So even from this whistle stop tour of the biblical story, we can see that the passing on of the faith to the next generation really does matter to God. In fact, one of the key words used to describe this is “catechising”: it comes straight from one of the Greek words of the New Testament and it means “teaching” or “instruction” (cf. Luke 1:4; Gal 6:6). It’s not the only kind of teaching and instruction, but it’s one of the big ones. And it’s something that Christians have kept on doing in the church and in the home ever since New Testament times.
2. Passing on the faith in the historical story
a. Catechising in the early church
Now in the early church, catechesis was the moral and doctrinal instruction given to new converts who rejected their pagan past and embraced the Lord Jesus Christ. So, for instance, we know from Hippolytus, writing in the third century, that a catechumen (i.e. someone being catechised or taught) was taught the basics of Christianity for three years before they could belong to the church properly. We also know from Cyril’s Procatechesis in the fourth century that lots of doctrine was taught and examined—like the virgin birth, the cross of Christ, the resurrection, the ascension, and so forth.
But after the church exploded geographically, it started to explode organically, largely as a function of children born to Christian families. So in the following centuries, catechesis took place in the church and in the home.
b. Catechising in the Reformation
That’s what we find when we come to the mighty Reformation in the 16th century. The great German friar Martin Luther wrote catechisms, and he expected churches and families to use them. In fact, he even wanted Christians to drill themselves with catechetical questions:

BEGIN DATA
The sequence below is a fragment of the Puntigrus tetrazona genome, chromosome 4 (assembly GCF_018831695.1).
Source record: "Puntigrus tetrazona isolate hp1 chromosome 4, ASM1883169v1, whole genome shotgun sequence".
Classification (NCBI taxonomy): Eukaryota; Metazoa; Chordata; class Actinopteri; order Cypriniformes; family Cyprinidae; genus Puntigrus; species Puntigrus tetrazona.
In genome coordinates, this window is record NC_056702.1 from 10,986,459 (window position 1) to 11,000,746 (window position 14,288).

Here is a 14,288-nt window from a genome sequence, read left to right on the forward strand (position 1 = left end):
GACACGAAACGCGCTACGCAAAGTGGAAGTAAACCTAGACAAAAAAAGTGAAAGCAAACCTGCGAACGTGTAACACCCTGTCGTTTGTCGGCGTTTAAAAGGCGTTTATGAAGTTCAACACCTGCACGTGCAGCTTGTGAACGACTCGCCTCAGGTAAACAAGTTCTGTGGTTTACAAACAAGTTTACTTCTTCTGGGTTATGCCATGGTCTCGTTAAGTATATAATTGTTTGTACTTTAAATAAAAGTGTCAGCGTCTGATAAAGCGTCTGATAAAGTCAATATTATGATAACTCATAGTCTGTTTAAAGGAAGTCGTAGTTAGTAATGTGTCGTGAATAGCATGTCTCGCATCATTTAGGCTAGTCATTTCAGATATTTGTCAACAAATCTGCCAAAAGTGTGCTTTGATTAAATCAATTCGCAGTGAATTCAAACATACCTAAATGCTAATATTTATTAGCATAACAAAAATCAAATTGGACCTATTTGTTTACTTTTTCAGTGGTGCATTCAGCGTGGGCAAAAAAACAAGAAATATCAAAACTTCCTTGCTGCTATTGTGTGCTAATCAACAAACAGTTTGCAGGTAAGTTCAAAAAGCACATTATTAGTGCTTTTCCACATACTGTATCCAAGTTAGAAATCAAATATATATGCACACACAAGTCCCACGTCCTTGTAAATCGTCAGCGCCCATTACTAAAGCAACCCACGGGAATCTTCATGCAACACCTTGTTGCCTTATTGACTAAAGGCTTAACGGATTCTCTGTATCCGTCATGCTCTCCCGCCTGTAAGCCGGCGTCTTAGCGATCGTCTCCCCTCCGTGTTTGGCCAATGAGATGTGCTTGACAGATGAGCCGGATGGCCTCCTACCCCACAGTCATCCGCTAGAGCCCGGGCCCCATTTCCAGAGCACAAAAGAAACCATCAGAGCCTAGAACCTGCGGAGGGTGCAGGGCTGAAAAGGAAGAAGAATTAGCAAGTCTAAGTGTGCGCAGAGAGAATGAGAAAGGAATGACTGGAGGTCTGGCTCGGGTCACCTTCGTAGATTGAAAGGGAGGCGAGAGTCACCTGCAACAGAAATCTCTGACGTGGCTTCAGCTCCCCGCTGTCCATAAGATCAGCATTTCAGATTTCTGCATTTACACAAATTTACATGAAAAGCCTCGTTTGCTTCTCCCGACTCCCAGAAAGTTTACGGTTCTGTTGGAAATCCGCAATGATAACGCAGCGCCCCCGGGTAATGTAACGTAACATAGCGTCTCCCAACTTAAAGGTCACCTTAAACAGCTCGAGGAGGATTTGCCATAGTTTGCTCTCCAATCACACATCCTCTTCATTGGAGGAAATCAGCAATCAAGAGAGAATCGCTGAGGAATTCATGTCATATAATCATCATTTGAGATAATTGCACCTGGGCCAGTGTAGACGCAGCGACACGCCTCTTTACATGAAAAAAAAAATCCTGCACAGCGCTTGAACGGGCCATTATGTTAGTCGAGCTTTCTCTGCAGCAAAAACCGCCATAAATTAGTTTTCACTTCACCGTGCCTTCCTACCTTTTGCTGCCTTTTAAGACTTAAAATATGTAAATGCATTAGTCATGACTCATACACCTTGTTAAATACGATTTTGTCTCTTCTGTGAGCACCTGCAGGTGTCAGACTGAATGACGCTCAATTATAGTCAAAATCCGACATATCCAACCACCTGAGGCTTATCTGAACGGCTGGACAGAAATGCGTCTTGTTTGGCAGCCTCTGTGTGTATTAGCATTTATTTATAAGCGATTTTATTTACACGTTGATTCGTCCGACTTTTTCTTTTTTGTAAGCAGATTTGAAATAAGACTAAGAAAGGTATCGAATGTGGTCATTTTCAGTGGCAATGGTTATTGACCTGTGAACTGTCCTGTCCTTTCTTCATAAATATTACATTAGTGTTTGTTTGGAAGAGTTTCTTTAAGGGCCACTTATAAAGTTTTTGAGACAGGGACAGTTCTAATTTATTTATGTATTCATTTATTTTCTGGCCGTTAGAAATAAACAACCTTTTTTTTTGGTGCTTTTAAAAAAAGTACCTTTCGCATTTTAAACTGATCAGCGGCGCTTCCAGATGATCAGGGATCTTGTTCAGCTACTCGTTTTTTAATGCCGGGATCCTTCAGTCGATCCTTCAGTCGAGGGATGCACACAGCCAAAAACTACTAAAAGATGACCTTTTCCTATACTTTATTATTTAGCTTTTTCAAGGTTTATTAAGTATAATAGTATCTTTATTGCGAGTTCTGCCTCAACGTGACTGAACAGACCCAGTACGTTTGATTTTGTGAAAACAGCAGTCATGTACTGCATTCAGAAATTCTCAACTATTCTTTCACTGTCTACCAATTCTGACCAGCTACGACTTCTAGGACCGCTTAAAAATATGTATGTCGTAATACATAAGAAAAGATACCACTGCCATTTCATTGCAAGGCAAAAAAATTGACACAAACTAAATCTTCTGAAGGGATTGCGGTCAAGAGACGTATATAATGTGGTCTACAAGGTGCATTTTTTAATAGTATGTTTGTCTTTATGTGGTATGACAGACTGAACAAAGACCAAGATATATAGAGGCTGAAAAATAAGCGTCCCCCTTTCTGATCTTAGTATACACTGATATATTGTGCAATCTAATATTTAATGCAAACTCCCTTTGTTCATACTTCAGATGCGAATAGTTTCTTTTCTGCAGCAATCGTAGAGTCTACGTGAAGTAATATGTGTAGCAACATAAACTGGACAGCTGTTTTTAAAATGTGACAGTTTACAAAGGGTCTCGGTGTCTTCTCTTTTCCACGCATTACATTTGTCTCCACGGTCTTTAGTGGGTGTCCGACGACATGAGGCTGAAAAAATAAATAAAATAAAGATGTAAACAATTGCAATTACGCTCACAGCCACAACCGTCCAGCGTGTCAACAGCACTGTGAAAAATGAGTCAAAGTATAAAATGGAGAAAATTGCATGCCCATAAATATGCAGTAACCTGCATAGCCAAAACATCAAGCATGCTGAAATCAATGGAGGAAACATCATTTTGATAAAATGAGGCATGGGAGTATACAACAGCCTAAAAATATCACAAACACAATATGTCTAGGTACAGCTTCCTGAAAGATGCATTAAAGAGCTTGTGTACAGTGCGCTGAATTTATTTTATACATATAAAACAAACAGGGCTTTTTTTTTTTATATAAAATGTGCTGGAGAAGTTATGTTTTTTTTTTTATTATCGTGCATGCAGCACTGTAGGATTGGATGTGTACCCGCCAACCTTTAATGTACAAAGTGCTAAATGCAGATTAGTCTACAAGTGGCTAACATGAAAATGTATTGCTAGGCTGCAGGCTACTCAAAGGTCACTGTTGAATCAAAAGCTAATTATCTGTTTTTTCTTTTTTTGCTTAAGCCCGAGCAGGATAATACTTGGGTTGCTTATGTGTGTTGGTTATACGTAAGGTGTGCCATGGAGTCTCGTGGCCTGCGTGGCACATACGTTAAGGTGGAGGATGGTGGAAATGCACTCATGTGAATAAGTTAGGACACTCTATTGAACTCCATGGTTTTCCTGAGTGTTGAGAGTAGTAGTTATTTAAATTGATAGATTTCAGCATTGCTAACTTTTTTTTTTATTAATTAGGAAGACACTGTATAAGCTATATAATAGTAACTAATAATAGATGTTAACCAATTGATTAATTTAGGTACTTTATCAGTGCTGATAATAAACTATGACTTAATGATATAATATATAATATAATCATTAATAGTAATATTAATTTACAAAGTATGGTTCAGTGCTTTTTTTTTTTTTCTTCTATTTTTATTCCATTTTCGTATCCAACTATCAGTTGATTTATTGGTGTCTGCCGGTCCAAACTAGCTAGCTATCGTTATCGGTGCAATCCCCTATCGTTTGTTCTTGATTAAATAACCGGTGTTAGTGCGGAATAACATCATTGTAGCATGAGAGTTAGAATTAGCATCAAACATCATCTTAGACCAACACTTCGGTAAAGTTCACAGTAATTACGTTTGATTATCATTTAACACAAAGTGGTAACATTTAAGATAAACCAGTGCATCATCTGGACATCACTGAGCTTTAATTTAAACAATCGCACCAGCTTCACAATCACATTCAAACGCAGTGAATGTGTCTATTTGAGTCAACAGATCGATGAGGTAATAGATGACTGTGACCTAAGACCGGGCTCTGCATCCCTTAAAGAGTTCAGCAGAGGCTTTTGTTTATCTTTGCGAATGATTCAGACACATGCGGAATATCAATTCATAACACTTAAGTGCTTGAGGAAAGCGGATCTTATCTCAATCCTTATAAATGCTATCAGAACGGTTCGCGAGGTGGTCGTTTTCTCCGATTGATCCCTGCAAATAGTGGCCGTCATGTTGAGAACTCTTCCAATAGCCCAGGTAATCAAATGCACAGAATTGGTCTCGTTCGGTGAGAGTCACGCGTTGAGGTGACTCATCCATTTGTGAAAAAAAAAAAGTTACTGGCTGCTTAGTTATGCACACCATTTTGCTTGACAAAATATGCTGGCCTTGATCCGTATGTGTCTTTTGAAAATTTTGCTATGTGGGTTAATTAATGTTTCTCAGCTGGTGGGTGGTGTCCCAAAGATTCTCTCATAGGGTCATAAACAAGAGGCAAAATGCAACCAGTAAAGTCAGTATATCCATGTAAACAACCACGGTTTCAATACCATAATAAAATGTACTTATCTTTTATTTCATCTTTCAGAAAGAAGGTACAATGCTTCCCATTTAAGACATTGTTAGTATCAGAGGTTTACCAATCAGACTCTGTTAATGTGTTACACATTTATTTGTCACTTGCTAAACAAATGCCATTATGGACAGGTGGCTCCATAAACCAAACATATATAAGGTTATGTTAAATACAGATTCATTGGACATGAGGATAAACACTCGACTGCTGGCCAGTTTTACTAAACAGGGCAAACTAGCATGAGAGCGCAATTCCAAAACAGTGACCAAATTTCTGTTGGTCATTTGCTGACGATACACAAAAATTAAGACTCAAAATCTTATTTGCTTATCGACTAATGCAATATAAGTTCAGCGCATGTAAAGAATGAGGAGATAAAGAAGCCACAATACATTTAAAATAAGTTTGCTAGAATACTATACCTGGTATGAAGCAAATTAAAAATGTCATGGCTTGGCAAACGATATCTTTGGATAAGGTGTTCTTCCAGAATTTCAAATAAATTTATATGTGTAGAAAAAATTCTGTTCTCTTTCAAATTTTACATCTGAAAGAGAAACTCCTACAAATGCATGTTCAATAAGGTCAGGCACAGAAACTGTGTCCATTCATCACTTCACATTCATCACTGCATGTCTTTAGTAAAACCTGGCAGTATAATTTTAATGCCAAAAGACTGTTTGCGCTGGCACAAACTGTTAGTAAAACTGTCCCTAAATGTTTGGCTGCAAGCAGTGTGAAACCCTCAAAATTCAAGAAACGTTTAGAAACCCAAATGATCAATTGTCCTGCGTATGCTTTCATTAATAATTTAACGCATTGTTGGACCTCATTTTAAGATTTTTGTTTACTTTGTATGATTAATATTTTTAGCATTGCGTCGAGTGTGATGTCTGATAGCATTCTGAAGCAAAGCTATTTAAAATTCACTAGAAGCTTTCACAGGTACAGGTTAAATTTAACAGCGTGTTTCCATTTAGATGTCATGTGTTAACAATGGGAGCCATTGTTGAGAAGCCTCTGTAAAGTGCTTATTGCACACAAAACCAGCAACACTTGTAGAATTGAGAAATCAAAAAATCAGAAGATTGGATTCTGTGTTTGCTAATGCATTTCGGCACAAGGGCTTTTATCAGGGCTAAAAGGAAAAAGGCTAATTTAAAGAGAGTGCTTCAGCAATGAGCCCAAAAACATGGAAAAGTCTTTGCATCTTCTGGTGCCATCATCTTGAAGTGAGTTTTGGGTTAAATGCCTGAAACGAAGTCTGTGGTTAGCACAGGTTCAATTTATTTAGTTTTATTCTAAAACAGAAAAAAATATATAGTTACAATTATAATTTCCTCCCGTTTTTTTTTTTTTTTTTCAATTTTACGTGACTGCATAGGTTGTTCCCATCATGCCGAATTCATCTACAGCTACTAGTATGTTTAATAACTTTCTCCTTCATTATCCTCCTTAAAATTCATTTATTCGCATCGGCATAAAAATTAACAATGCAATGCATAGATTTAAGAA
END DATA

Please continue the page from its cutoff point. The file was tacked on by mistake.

… I appeal once more to all Christians, especially the pastors and preachers, that they not try to become doctors too soon and imagine that they know everything. (Vain imaginations, like new cloth, suffer shrinkage!) Let all Christians drill themselves in the catechism daily, and constantly put it into practice …1
What are these questions? They’re short and memorable—easy to teach and easy to learn—questions like, “What does ‘You shall have no other gods before me’ mean?” Answer: “That we should fear, love and trust in God above all things”.2
The great English Reformer Thomas Cranmer published a very important catechism. The preface to his catechism sets out the biblical warrant for catechesis, and notes the importance of teaching, among other things, the Ten Commandments, the Apostles’ Creed (which he calls “The Articles of the Christian Faith”) and the Lord’s Prayer:
And truly it is no new thing that the children of godly parents should be instructed in the faith and commandments of God, even from their infancy. For does not God command his people to teach his law to their children, and their children’s children? … Does it not appear by plainly expressed words of Paul, that Timothy was brought up even from a child in the Holy Scriptures? Have not the commandments of Almighty God, the Articles of the Christian faith, and the Lord’s Prayer, been necessarily always (since Christ’s time) required of all, both young and old, that professed Christ’s name?3
The great French Reformer John Calvin, in a letter to the Duke of Somerset, said that the church will die out without good catechesis:
Believe me, Monseigneur, the Church of God will never preserve itself without a Catechism, for it is like the seed to keep the good grain from dying out, and causing it to multiply from age to age. And therefore, if you desire to build an edifice which shall be of long duration, and which shall not soon fall into decay, make provision for the children being instructed in a good Catechism, which may shew them briefly, and in language level to their tender age, wherein true Christianity consists.4